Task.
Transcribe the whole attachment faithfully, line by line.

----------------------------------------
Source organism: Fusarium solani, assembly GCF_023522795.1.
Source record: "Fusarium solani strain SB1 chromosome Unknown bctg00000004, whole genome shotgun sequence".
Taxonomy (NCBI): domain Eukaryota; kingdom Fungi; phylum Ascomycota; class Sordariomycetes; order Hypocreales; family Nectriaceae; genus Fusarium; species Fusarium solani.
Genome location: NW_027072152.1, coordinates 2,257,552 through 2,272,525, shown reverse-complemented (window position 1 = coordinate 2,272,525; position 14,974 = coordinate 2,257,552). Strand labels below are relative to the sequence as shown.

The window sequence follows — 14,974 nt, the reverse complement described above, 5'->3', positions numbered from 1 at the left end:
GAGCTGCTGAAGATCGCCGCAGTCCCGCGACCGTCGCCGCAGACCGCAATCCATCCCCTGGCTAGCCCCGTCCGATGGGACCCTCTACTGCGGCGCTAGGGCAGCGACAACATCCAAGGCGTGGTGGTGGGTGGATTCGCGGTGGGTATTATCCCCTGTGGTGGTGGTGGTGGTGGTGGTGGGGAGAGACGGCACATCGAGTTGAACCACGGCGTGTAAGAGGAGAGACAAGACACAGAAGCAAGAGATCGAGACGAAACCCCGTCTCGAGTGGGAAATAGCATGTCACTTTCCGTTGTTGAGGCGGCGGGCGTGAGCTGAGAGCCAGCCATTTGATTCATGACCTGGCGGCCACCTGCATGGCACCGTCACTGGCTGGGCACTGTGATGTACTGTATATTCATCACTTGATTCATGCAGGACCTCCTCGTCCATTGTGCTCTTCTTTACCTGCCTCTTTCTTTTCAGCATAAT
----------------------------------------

Source organism: Fusarium solani, assembly GCF_023522795.1.
Source record: "Fusarium solani strain SB1 chromosome Unknown bctg00000004, whole genome shotgun sequence".
Taxonomy (NCBI): domain Eukaryota; kingdom Fungi; phylum Ascomycota; class Sordariomycetes; order Hypocreales; family Nectriaceae; genus Fusarium; species Fusarium solani.
Genome location: NW_027072152.1, coordinates 2,257,552 through 2,272,525, shown reverse-complemented (window position 1 = coordinate 2,272,525; position 14,974 = coordinate 2,257,552). Strand labels below are relative to the sequence as shown.

The window sequence follows — 14,974 nt, the reverse complement described above, 5'->3', positions numbered from 1 at the left end:
GAGCTGCTGAAGATCGCCGCAGTCCCGCGACCGTCGCCGCAGACCGCAATCCATCCCCTGGCTAGCCCCGTCCGATGGGACCCTCTACTGCGGCGCTAGGGCAGCGACAACATCCAAGGCGTGGTGGTGGGTGGATTCGCGGTGGGTATTATCCCCTGTGGTGGTGGTGGTGGTGGTGGTGGGGAGAGACGGCACATCGAGTTGAACCACGGCGTGTAAGAGGAGAGACAAGACACAGAAGCAAGAGATCGAGACGAAACCCCGTCTCGAGTGGGAAATAGCATGTCACTTTCCGTTGTTGAGGCGGCGGGCGTGAGCTGAGAGCCAGCCATTTGATTCATGACCTGGCGGCCACCTGCATGGCACCGTCACTGGCTGGGCACTGTGATGTACTGTATATTCATCACTTGATTCATGCAGGACCTCCTCGTCCATTGTGCTCTTCTTTACCTGCCTCTTTCTTTTCAGCATAAT